• Robin April 30, 2014, 2:51 pm

            Years is not a fine enough statistic or your buckets are not appropriately divided. Any measure that concludes that the selection of Rick Mirer was a success is generating some bad data (even if the majority of the other names on the list look appropriately divided). In fact many high pick QB “busts” seem to hang around for years as backups.

            Reply
            • Richie April 30, 2014, 3:07 pm

              “backup QB” does have some value. But that wouldn’t be picked up in my threshold, because being backup doesn’t qualify as a “year as starter”.

              But I agree that Mirer probably shouldn’t be looked at as a successful draft pick – if he was taken anywhere in the top-25 picks. I didn’t like seeing him on my list. But I was just throwing out an idea that wasn’t thoroughly researched.

              Just for info, here is a list of all QB’s drafted in the top-25 between 1986 and 2005:
              Player St CarAV
              Peyton Manning 15 155
              Vinny Testaverde 15 97
              Drew Bledsoe 12 103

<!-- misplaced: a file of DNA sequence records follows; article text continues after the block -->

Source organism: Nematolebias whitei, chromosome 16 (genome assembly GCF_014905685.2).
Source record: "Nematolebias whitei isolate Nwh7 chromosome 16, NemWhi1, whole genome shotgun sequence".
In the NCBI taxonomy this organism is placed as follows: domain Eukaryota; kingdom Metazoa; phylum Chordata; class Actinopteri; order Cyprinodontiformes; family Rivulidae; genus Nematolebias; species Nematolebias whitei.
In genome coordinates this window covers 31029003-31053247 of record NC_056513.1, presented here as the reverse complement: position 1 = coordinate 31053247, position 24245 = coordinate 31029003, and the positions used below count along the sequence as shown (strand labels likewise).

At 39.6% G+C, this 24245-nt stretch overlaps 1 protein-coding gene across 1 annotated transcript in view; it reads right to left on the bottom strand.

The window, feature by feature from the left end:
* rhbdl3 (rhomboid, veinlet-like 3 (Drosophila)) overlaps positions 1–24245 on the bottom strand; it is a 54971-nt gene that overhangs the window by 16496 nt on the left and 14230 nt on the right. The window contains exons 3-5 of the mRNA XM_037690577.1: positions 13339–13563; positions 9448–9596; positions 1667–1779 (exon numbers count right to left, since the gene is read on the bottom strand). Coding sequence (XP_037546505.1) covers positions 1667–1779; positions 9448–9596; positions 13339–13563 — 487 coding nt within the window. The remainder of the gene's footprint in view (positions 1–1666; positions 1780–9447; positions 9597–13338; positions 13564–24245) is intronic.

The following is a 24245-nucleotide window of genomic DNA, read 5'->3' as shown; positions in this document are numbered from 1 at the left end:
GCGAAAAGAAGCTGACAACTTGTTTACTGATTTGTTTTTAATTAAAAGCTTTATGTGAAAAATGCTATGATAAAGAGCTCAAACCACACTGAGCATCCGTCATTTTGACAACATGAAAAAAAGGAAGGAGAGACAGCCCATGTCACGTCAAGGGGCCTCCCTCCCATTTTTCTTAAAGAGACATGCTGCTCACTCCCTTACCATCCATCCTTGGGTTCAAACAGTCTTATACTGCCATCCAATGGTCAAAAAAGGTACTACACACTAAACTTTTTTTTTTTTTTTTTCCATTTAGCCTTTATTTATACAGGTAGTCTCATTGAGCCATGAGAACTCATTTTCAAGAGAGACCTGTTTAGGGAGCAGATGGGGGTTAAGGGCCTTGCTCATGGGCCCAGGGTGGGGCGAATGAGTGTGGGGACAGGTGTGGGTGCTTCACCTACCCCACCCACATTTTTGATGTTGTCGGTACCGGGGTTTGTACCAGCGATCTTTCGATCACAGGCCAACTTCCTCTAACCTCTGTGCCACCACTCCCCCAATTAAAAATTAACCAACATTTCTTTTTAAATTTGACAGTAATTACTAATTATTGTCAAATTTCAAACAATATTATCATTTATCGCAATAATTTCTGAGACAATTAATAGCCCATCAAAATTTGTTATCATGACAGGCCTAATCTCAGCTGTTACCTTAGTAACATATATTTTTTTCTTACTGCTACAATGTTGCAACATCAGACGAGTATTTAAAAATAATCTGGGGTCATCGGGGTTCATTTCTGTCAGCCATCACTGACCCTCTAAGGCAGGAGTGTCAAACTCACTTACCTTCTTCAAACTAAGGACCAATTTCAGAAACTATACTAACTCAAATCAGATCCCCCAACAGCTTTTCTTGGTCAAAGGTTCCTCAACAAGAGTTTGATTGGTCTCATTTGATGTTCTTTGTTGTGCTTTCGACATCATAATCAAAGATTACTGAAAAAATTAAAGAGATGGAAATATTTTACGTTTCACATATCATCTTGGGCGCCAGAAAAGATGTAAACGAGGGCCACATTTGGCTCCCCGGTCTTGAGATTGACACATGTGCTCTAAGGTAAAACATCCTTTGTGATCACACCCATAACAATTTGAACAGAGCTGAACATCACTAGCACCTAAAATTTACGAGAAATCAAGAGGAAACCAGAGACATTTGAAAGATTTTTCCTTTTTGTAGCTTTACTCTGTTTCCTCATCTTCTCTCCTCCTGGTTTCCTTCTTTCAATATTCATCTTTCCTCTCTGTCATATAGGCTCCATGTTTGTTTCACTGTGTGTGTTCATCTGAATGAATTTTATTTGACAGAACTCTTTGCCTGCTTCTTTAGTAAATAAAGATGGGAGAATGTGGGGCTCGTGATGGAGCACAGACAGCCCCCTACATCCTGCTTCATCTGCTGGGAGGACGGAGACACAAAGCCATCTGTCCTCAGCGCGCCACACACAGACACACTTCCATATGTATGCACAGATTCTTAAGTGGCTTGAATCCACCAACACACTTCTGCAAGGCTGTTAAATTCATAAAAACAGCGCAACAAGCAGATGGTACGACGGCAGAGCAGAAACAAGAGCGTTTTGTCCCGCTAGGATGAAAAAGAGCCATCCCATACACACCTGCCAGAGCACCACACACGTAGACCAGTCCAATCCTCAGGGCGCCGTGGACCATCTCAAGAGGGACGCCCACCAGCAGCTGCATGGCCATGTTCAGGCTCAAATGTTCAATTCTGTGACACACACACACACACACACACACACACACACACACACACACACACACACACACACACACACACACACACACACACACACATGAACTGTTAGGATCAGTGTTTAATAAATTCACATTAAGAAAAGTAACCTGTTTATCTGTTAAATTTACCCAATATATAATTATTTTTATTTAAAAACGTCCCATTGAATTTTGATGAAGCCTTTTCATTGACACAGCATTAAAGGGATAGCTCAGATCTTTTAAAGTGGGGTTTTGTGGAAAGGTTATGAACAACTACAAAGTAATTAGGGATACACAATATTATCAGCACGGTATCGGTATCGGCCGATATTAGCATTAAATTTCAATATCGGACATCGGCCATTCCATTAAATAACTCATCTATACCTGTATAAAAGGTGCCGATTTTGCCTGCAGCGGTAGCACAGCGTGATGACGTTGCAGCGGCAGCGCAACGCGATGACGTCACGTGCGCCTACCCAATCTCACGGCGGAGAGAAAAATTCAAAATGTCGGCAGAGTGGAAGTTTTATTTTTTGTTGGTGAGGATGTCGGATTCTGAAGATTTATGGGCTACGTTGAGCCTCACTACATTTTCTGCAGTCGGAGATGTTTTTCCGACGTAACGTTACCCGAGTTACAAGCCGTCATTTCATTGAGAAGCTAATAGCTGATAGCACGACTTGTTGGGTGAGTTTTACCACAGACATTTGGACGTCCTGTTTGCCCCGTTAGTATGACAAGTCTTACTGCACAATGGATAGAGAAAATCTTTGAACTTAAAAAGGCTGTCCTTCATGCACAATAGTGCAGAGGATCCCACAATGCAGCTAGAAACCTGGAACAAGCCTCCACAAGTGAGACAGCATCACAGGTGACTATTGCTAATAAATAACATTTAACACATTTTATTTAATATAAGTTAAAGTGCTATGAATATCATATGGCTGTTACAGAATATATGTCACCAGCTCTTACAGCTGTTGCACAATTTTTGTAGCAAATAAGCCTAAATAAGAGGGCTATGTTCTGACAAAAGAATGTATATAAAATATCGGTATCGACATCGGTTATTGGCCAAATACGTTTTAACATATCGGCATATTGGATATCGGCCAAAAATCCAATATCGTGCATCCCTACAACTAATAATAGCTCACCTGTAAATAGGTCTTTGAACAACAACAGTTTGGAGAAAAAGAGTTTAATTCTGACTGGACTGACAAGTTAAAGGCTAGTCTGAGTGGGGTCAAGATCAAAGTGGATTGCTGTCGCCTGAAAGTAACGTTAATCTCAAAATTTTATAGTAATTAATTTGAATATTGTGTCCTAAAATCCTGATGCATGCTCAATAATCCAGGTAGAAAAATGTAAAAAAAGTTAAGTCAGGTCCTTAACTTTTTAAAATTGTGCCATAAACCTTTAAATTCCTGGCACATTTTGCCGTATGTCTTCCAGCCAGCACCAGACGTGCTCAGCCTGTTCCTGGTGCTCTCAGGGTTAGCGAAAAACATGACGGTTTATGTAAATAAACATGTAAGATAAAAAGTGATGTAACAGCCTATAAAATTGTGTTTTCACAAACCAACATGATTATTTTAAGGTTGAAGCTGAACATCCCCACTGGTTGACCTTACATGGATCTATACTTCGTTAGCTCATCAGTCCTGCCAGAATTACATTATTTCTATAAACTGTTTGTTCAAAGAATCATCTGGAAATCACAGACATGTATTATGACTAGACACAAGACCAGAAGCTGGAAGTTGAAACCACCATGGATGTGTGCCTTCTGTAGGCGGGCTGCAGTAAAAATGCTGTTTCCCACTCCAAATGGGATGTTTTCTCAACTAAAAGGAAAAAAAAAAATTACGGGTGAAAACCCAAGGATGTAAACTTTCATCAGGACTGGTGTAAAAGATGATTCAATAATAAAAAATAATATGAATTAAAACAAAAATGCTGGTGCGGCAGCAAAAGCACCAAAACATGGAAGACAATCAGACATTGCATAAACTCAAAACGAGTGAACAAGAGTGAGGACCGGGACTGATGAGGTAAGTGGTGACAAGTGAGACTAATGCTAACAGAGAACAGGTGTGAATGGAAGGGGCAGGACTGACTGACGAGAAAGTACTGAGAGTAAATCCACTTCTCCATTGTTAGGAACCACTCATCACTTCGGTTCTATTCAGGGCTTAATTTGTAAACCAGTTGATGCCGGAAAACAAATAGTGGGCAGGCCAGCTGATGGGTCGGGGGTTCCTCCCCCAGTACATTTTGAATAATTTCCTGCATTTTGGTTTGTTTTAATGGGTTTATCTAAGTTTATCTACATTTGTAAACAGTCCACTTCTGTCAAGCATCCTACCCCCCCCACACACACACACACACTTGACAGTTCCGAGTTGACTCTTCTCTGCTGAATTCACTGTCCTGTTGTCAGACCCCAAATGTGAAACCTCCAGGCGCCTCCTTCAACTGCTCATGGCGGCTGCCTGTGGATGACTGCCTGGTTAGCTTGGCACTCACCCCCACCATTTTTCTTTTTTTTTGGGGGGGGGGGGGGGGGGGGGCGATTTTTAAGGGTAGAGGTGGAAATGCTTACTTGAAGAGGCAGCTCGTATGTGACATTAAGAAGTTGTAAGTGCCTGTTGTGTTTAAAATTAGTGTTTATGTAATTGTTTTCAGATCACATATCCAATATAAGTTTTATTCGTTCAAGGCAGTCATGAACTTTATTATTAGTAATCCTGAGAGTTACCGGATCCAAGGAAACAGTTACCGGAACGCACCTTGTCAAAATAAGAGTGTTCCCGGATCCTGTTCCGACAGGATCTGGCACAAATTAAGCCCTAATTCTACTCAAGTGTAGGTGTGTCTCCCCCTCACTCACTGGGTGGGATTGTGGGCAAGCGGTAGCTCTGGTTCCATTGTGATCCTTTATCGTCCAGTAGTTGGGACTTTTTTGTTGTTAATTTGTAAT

Troy Aikman HOF 12 97
              Donovan McNabb 11 107
              Kerry Collins 11 81
              Ben Roethlisberger 10 82
              Steve McNair 10 100
              Jim Everett 10 87
              Eli Manning 9 85
              Carson Palmer 9 79
              Jeff George 9 65
              Alex Smith 8 34
              Philip Rivers 8 95
              Michael Vick 8 88
              Trent Dilfer 7 51
              Chris Miller 7 52
              Aaron Rodgers 6 81
              Joey Harrington 6 30
              David Carr 5 44
              Chad Pennington 5 55
              Daunte Culpepper 5 86
              Rick Mirer 5 32
              Jason Campbell 4 45
              Kyle Boller 4 17
              Byron Leftwich 3 33
              Rex Grossman 3 23
              Tim Couch 3 30
              Heath Shuler 2 6
              Tommy Maddox 2 23
              J.P. Losman 1 19
              Akili Smith 1 1
              Cade McNown 1 7
              Ryan Leaf 1 1
              David Klingler 1 10
              Chuck Long 1 11
              Dan McGwire 0 2
              Todd Marinovich 0 3
              Andre Ware 0 5
              Kelly Stouffer 0 2

              It kind of looks like the threshold needs to be 5+ seasons as starter, and 50+ career AV, although that would define Alex Smith as a “bust” which I don’t think is accurate.

              It might be interesting to see if highly-drafted QB’s get more “second chances” to prove themselves than other positions. How many Rick Mirers or Trent Dilfers are there at the Linebacker position?

              Reply
              • Robin April 30, 2014, 4:30 pm

                I understand that you were spit balling and I agree that 1) there is value in a backup QB, and 2) high pick QBs almost certainly are more likely to get second chances that most other positions. That said, Trent Dilfer is much further above Rick Mirer than I think this list suggests.